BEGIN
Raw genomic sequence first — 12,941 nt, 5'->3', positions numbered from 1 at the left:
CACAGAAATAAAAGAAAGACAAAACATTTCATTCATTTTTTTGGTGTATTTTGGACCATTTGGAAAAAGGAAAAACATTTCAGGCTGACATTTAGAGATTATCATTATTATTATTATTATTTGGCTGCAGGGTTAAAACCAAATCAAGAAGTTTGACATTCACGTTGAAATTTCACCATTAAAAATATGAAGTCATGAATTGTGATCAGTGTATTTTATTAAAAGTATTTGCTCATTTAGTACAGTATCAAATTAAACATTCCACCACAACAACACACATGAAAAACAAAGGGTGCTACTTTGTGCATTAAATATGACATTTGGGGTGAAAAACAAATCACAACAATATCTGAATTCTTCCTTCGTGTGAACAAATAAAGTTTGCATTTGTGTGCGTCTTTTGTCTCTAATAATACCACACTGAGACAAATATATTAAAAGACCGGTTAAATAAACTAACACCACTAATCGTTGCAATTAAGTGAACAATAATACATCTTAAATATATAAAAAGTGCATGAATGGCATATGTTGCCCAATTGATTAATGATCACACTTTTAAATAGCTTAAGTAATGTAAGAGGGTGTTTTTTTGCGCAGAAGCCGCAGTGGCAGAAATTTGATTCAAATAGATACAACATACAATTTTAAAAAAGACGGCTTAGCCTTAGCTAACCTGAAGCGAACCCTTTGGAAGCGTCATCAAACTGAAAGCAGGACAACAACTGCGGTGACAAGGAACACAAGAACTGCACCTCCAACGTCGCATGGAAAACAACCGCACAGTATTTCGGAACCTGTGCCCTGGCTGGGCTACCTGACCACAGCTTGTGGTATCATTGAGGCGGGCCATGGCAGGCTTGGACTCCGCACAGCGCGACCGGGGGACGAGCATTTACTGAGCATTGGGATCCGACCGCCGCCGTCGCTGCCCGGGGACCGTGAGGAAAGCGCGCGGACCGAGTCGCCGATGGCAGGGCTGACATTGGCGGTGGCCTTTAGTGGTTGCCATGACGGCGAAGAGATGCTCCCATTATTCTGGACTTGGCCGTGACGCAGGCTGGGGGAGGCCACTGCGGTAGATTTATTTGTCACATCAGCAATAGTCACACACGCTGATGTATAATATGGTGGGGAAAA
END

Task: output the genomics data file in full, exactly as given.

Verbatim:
Raw genomic sequence first — 12,941 nt, 5'->3', positions numbered from 1 at the left:
CACAGAAATAAAAGAAAGACAAAACATTTCATTCATTTTTTTGGTGTATTTTGGACCATTTGGAAAAAGGAAAAACATTTCAGGCTGACATTTAGAGATTATCATTATTATTATTATTATTTGGCTGCAGGGTTAAAACCAAATCAAGAAGTTTGACATTCACGTTGAAATTTCACCATTAAAAATATGAAGTCATGAATTGTGATCAGTGTATTTTATTAAAAGTATTTGCTCATTTAGTACAGTATCAAATTAAACATTCCACCACAACAACACACATGAAAAACAAAGGGTGCTACTTTGTGCATTAAATATGACATTTGGGGTGAAAAACAAATCACAACAATATCTGAATTCTTCCTTCGTGTGAACAAATAAAGTTTGCATTTGTGTGCGTCTTTTGTCTCTAATAATACCACACTGAGACAAATATATTAAAAGACCGGTTAAATAAACTAACACCACTAATCGTTGCAATTAAGTGAACAATAATACATCTTAAATATATAAAAAGTGCATGAATGGCATATGTTGCCCAATTGATTAATGATCACACTTTTAAATAGCTTAAGTAATGTAAGAGGGTGTTTTTTTGCGCAGAAGCCGCAGTGGCAGAAATTTGATTCAAATAGATACAACATACAATTTTAAAAAAGACGGCTTAGCCTTAGCTAACCTGAAGCGAACCCTTTGGAAGCGTCATCAAACTGAAAGCAGGACAACAACTGCGGTGACAAGGAACACAAGAACTGCACCTCCAACGTCGCATGGAAAACAACCGCACAGTATTTCGGAACCTGTGCCCTGGCTGGGCTACCTGACCACAGCTTGTGGTATCATTGAGGCGGGCCATGGCAGGCTTGGACTCCGCACAGCGCGACCGGGGGACGAGCATTTACTGAGCATTGGGATCCGACCGCCGCCGTCGCTGCCCGGGGACCGTGAGGAAAGCGCGCGGACCGAGTCGCCGATGGCAGGGCTGACATTGGCGGTGGCCTTTAGTGGTTGCCATGACGGCGAAGAGATGCTCCCATTATTCTGGACTTGGCCGTGACGCAGGCTGGGGGAGGCCACTGCGGTAGATTTATTTGTCACATCAGCAATAGTCACACACGCTGATGTATAATATGGTGGGGAAAA